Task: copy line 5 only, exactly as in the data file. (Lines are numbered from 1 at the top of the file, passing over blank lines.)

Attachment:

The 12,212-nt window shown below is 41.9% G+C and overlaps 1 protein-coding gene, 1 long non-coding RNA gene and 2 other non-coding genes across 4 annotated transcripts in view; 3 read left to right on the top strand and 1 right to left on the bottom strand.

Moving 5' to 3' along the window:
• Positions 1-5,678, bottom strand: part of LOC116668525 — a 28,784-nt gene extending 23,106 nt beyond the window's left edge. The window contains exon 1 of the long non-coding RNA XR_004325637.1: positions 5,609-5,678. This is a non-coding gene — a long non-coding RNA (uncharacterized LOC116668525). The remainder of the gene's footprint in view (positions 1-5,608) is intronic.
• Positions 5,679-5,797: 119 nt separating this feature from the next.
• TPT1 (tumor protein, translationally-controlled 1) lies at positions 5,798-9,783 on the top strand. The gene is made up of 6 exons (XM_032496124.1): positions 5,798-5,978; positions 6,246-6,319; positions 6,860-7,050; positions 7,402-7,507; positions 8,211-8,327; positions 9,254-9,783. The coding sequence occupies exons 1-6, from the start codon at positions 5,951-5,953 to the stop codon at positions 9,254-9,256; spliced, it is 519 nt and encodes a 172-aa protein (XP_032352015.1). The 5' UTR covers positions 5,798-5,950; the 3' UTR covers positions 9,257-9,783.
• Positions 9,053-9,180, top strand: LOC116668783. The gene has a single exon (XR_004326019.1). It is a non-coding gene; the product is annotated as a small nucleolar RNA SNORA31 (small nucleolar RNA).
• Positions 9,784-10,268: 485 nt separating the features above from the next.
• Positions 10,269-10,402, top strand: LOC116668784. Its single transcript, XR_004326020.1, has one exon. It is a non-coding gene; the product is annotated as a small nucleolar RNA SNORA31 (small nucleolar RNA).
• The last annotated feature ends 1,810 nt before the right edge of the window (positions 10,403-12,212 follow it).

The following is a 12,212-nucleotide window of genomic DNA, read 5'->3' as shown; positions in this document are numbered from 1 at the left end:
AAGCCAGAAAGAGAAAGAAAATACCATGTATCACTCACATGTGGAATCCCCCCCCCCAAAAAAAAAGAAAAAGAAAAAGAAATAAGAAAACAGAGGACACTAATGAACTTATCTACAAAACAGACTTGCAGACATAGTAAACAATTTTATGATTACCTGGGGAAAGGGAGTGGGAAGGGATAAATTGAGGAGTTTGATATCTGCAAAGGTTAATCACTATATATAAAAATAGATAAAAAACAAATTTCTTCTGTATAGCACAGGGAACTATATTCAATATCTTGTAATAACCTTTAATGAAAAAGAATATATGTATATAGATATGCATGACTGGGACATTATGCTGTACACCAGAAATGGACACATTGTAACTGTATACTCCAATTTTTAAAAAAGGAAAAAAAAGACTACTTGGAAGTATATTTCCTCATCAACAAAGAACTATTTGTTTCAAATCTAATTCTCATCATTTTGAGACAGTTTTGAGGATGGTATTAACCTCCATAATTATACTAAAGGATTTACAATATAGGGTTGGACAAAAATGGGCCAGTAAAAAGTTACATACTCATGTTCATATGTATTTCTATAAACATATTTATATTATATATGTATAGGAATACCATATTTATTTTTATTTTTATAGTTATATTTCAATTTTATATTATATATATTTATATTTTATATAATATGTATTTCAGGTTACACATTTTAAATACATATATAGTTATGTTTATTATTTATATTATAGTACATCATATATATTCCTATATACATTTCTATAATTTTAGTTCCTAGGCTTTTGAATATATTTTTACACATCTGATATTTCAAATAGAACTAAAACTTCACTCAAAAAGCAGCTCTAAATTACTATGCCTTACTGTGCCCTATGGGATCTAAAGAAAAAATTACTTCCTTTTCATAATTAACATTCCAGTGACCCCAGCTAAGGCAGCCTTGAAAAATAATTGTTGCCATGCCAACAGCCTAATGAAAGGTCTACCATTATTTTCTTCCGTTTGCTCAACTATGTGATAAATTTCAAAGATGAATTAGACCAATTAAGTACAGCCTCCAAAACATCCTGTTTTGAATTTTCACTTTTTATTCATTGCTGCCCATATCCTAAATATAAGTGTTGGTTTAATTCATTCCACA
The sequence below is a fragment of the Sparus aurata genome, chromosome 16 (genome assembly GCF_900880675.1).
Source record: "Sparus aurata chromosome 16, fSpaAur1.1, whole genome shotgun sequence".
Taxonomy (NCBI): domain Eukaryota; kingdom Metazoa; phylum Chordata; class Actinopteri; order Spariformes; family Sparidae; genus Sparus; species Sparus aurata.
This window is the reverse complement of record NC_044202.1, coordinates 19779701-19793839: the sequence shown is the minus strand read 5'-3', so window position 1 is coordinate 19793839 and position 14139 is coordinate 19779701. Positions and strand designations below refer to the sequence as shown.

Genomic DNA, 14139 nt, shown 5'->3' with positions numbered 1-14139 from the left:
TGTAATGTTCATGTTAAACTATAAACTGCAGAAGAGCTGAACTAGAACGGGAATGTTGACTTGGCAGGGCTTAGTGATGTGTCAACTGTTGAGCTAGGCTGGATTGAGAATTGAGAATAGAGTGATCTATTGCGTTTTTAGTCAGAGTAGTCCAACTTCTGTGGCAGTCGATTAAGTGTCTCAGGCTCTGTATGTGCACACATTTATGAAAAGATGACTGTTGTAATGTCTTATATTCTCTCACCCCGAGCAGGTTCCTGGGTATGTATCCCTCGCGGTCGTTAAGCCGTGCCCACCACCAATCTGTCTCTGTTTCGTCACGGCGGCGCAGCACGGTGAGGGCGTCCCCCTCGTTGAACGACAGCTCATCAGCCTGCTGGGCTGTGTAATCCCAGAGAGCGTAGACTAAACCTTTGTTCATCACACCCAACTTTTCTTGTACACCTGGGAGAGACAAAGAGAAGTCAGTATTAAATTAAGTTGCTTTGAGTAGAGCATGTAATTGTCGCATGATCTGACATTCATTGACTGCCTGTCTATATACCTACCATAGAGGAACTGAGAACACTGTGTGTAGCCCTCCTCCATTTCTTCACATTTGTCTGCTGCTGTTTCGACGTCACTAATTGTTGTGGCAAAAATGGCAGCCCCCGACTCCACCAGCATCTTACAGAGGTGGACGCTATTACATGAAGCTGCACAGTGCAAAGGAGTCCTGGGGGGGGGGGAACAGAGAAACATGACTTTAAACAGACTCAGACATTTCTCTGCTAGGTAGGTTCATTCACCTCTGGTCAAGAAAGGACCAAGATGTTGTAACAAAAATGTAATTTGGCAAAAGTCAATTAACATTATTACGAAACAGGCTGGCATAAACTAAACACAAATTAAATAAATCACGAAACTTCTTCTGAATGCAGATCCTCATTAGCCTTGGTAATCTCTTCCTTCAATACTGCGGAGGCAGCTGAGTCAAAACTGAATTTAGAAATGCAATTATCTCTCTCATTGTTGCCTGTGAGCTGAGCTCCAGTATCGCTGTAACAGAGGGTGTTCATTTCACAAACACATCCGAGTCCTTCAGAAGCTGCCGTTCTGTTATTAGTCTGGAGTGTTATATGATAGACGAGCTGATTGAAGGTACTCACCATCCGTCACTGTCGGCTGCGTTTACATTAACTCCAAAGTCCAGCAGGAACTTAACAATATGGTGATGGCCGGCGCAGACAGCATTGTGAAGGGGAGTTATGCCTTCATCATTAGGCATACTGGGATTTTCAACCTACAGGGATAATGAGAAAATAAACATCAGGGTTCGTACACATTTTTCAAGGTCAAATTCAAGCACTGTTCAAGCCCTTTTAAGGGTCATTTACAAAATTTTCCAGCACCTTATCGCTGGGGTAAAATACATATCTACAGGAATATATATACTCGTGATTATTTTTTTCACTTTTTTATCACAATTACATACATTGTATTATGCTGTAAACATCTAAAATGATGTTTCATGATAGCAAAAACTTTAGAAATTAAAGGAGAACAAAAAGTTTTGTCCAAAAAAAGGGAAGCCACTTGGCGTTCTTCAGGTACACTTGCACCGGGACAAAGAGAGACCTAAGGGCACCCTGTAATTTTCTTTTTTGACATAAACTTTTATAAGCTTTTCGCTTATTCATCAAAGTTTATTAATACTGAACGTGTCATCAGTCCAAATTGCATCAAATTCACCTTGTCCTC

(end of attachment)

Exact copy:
• TPT1 (tumor protein, translationally-controlled 1) lies at positions 5,798-9,783 on the top strand. The gene is made up of 6 exons (XM_032496124.1): positions 5,798-5,978; positions 6,246-6,319; positions 6,860-7,050; positions 7,402-7,507; positions 8,211-8,327; positions 9,254-9,783. The coding sequence occupies exons 1-6, from the start codon at positions 5,951-5,953 to the stop codon at positions 9,254-9,256; spliced, it is 519 nt and encodes a 172-aa protein (XP_032352015.1). The 5' UTR covers positions 5,798-5,950; the 3' UTR covers positions 9,257-9,783.